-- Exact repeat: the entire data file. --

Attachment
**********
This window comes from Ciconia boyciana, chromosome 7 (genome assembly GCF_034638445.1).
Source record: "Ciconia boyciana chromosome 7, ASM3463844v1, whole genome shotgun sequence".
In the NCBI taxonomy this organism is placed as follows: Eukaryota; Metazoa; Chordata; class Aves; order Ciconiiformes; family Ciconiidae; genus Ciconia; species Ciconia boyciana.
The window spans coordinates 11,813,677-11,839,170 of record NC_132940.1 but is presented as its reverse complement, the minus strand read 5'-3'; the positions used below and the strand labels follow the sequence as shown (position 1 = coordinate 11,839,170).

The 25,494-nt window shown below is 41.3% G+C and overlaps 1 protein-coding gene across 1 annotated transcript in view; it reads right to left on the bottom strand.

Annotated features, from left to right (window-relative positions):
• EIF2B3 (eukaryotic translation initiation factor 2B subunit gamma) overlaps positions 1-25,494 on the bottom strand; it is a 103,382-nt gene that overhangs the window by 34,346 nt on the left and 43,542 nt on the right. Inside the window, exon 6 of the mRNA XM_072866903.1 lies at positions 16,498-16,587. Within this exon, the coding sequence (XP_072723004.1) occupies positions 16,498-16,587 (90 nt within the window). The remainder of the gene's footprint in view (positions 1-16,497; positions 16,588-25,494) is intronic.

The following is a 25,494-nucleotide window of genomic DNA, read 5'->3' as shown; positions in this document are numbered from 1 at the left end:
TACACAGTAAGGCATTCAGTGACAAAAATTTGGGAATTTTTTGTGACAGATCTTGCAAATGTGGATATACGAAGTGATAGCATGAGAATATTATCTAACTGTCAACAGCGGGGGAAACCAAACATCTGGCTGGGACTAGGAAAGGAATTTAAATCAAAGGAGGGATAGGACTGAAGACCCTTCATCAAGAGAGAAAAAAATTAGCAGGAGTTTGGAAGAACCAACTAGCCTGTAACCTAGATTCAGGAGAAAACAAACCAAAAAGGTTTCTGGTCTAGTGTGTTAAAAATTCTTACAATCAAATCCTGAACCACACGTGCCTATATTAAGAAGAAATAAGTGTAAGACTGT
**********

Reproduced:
This window comes from Ciconia boyciana, chromosome 7 (genome assembly GCF_034638445.1).
Source record: "Ciconia boyciana chromosome 7, ASM3463844v1, whole genome shotgun sequence".
In the NCBI taxonomy this organism is placed as follows: Eukaryota; Metazoa; Chordata; class Aves; order Ciconiiformes; family Ciconiidae; genus Ciconia; species Ciconia boyciana.
The window spans coordinates 11,813,677-11,839,170 of record NC_132940.1 but is presented as its reverse complement, the minus strand read 5'-3'; the positions used below and the strand labels follow the sequence as shown (position 1 = coordinate 11,839,170).

The 25,494-nt window shown below is 41.3% G+C and overlaps 1 protein-coding gene across 1 annotated transcript in view; it reads right to left on the bottom strand.

Annotated features, from left to right (window-relative positions):
• EIF2B3 (eukaryotic translation initiation factor 2B subunit gamma) overlaps positions 1-25,494 on the bottom strand; it is a 103,382-nt gene that overhangs the window by 34,346 nt on the left and 43,542 nt on the right. Inside the window, exon 6 of the mRNA XM_072866903.1 lies at positions 16,498-16,587. Within this exon, the coding sequence (XP_072723004.1) occupies positions 16,498-16,587 (90 nt within the window). The remainder of the gene's footprint in view (positions 1-16,497; positions 16,588-25,494) is intronic.

The following is a 25,494-nucleotide window of genomic DNA, read 5'->3' as shown; positions in this document are numbered from 1 at the left end:
TACACAGTAAGGCATTCAGTGACAAAAATTTGGGAATTTTTTGTGACAGATCTTGCAAATGTGGATATACGAAGTGATAGCATGAGAATATTATCTAACTGTCAACAGCGGGGGAAACCAAACATCTGGCTGGGACTAGGAAAGGAATTTAAATCAAAGGAGGGATAGGACTGAAGACCCTTCATCAAGAGAGAAAAAAATTAGCAGGAGTTTGGAAGAACCAACTAGCCTGTAACCTAGATTCAGGAGAAAACAAACCAAAAAGGTTTCTGGTCTAGTGTGTTAAAAATTCTTACAATCAAATCCTGAACCACACGTGCCTATATTAAGAAGAAATAAGTGTAAGACTGT